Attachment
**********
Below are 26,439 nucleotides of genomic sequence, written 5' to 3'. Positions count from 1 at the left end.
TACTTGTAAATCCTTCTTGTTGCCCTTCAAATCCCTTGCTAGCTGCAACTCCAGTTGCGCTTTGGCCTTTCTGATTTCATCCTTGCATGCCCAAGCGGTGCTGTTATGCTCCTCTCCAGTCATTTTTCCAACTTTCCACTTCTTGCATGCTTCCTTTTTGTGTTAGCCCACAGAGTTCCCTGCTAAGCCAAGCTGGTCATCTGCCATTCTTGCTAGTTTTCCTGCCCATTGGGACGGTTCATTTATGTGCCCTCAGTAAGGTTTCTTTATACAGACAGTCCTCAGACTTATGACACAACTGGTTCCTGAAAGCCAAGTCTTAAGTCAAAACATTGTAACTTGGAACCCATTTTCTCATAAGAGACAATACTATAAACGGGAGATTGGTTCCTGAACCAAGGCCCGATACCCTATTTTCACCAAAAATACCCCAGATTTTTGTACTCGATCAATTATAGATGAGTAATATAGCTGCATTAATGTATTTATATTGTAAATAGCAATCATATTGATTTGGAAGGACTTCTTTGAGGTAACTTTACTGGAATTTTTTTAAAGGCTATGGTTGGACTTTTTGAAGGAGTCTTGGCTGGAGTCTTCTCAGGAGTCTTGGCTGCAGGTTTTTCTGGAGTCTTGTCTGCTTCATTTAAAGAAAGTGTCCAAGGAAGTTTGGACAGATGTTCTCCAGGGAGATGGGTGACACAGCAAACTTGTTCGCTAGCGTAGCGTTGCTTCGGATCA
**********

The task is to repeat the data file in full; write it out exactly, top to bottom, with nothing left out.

Below are 26,439 nucleotides of genomic sequence, written 5' to 3'. Positions count from 1 at the left end.
TACTTGTAAATCCTTCTTGTTGCCCTTCAAATCCCTTGCTAGCTGCAACTCCAGTTGCGCTTTGGCCTTTCTGATTTCATCCTTGCATGCCCAAGCGGTGCTGTTATGCTCCTCTCCAGTCATTTTTCCAACTTTCCACTTCTTGCATGCTTCCTTTTTGTGTTAGCCCACAGAGTTCCCTGCTAAGCCAAGCTGGTCATCTGCCATTCTTGCTAGTTTTCCTGCCCATTGGGACGGTTCATTTATGTGCCCTCAGTAAGGTTTCTTTATACAGACAGTCCTCAGACTTATGACACAACTGGTTCCTGAAAGCCAAGTCTTAAGTCAAAACATTGTAACTTGGAACCCATTTTCTCATAAGAGACAATACTATAAACGGGAGATTGGTTCCTGAACCAAGGCCCGATACCCTATTTTCACCAAAAATACCCCAGATTTTTGTACTCGATCAATTATAGATGAGTAATATAGCTGCATTAATGTATTTATATTGTAAATAGCAATCATATTGATTTGGAAGGACTTCTTTGAGGTAACTTTACTGGAATTTTTTTAAAGGCTATGGTTGGACTTTTTGAAGGAGTCTTGGCTGGAGTCTTCTCAGGAGTCTTGGCTGCAGGTTTTTCTGGAGTCTTGTCTGCTTCATTTAAAGAAAGTGTCCAAGGAAGTTTGGACAGATGTTCTCCAGGGAGATGGGTGACACAGCAAACTTGTTCGCTAGCGTAGCGTTGCTTCGGATCA